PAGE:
1820 ENGLISH POETRY 1579-1830: SPENSER AND THE TRADITION

Bryan Waller Procter

Ellen Janet, "To the Author of the Poem Marcian Colonna" New Monthly Magazine 14 (October 1820) 444.



Hail! star of promise, hail! whose radiance bright
Shines 'mongst the brightest with the loveliest light:
Fain would this weak and tributary lay
That homage to thy wondrous genius pay,
Which sure from sterner hearts thy verse would steal;
For where's the heart but must its influence feel?
When chilling fear reproves the vain desire,
And whispers, still be silent and admire,
Then grateful memory brings to mind the hours
Enliven'd, cheer'd, instructed by thy powers,
And bids me, tho' unknown, undaunted raise
The voice of warm, sincere and ardent praise.
Sacred and dear for aye that hour shall be
Held in the annals of sweet poesy,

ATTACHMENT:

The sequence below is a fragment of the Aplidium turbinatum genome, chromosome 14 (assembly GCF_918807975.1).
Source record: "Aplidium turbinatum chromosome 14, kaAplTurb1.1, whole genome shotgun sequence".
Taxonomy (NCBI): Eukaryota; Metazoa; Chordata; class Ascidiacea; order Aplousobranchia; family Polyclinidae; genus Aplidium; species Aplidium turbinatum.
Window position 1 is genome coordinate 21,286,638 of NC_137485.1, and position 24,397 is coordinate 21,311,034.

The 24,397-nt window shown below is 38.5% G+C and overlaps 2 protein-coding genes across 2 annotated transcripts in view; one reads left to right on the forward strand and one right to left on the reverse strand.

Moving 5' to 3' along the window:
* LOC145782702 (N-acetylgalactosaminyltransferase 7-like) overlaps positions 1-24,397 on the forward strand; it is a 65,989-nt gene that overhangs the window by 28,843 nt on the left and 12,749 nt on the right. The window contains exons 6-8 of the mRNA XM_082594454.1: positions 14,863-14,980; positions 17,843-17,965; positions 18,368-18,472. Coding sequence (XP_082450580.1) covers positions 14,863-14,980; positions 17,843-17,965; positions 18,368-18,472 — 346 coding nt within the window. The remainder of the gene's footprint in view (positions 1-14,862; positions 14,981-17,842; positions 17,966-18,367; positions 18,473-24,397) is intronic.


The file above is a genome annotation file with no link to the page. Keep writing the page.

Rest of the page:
When on the ear of favour'd England first
The magic music of thy numbers burst:
With sound like that half mournful, and half gay,
Some meek brook murmurs as it rolls away
Beneath the placid moon-beam, who the while
Illumes its surface with her silver smile.
Still tho' the beauty of thy early song
Gave promise fair of nobler themes ere long,
Yet none nor deem'd, nor hoped, so soon you'd twine
A lay so grand, so tender and divine,
That it alone would wreath thy brows with fame,
And with our proudest bards enroll thy name.
Go on, and with a genuine poet's fire
Still sweep the chords of thy enchanted lyre:
And could I tell what chord thou strik'st the best,
I'd bid thee touch it oft'ner than the rest;
But it were easier, when on high we view
The rainbow's painted arch, to say what hue
Looks to the eye most lovely, than to tell
When most you shine, and where you most excel.
London, Sept. 1820.